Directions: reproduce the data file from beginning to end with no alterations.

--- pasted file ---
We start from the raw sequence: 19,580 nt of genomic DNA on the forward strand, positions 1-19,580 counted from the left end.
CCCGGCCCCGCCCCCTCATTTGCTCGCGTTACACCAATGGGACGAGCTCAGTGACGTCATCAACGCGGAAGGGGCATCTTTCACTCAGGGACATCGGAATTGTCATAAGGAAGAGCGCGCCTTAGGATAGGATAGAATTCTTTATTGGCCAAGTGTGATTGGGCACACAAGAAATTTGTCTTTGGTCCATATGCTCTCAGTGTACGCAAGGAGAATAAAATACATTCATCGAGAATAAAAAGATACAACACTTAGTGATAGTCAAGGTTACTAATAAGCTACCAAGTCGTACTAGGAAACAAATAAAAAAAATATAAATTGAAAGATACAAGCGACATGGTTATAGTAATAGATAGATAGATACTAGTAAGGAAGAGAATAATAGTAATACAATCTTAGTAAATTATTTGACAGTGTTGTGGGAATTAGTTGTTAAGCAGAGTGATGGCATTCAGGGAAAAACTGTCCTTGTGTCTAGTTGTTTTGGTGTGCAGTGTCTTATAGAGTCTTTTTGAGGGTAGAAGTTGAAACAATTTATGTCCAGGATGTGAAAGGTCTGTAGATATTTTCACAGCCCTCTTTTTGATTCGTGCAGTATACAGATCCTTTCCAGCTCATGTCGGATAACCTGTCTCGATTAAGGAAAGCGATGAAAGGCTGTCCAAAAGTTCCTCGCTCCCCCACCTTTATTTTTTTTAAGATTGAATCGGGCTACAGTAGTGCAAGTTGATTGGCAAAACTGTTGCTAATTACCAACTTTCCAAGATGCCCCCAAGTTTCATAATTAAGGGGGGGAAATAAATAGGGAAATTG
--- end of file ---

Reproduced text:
We start from the raw sequence: 19,580 nt of genomic DNA on the forward strand, positions 1-19,580 counted from the left end.
CCCGGCCCCGCCCCCTCATTTGCTCGCGTTACACCAATGGGACGAGCTCAGTGACGTCATCAACGCGGAAGGGGCATCTTTCACTCAGGGACATCGGAATTGTCATAAGGAAGAGCGCGCCTTAGGATAGGATAGAATTCTTTATTGGCCAAGTGTGATTGGGCACACAAGAAATTTGTCTTTGGTCCATATGCTCTCAGTGTACGCAAGGAGAATAAAATACATTCATCGAGAATAAAAAGATACAACACTTAGTGATAGTCAAGGTTACTAATAAGCTACCAAGTCGTACTAGGAAACAAATAAAAAAAATATAAATTGAAAGATACAAGCGACATGGTTATAGTAATAGATAGATAGATACTAGTAAGGAAGAGAATAATAGTAATACAATCTTAGTAAATTATTTGACAGTGTTGTGGGAATTAGTTGTTAAGCAGAGTGATGGCATTCAGGGAAAAACTGTCCTTGTGTCTAGTTGTTTTGGTGTGCAGTGTCTTATAGAGTCTTTTTGAGGGTAGAAGTTGAAACAATTTATGTCCAGGATGTGAAAGGTCTGTAGATATTTTCACAGCCCTCTTTTTGATTCGTGCAGTATACAGATCCTTTCCAGCTCATGTCGGATAACCTGTCTCGATTAAGGAAAGCGATGAAAGGCTGTCCAAAAGTTCCTCGCTCCCCCACCTTTATTTTTTTTAAGATTGAATCGGGCTACAGTAGTGCAAGTTGATTGGCAAAACTGTTGCTAATTACCAACTTTCCAAGATGCCCCCAAGTTTCATAATTAAGGGGGGGAAATAAATAGGGAAATTG